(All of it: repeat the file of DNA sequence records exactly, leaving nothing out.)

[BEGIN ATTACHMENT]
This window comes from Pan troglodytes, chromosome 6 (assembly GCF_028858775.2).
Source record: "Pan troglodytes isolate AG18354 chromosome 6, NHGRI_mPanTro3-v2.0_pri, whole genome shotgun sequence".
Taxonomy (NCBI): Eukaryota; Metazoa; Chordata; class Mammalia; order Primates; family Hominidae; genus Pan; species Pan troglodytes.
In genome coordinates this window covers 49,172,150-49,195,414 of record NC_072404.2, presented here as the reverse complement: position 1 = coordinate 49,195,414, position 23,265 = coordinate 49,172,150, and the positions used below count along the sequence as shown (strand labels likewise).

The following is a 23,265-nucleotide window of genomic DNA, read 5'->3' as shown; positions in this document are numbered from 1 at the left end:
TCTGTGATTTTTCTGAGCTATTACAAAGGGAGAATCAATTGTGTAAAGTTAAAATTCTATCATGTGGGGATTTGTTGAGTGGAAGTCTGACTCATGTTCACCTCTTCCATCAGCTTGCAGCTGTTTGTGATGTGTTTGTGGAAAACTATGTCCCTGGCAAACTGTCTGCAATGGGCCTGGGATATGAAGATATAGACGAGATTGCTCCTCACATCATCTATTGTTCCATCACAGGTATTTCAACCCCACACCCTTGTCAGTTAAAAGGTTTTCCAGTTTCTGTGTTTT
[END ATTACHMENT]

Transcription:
This window comes from Pan troglodytes, chromosome 6 (assembly GCF_028858775.2).
Source record: "Pan troglodytes isolate AG18354 chromosome 6, NHGRI_mPanTro3-v2.0_pri, whole genome shotgun sequence".
Taxonomy (NCBI): Eukaryota; Metazoa; Chordata; class Mammalia; order Primates; family Hominidae; genus Pan; species Pan troglodytes.
In genome coordinates this window covers 49,172,150-49,195,414 of record NC_072404.2, presented here as the reverse complement: position 1 = coordinate 49,195,414, position 23,265 = coordinate 49,172,150, and the positions used below count along the sequence as shown (strand labels likewise).

The following is a 23,265-nucleotide window of genomic DNA, read 5'->3' as shown; positions in this document are numbered from 1 at the left end:
TCTGTGATTTTTCTGAGCTATTACAAAGGGAGAATCAATTGTGTAAAGTTAAAATTCTATCATGTGGGGATTTGTTGAGTGGAAGTCTGACTCATGTTCACCTCTTCCATCAGCTTGCAGCTGTTTGTGATGTGTTTGTGGAAAACTATGTCCCTGGCAAACTGTCTGCAATGGGCCTGGGATATGAAGATATAGACGAGATTGCTCCTCACATCATCTATTGTTCCATCACAGGTATTTCAACCCCACACCCTTGTCAGTTAAAAGGTTTTCCAGTTTCTGTGTTTT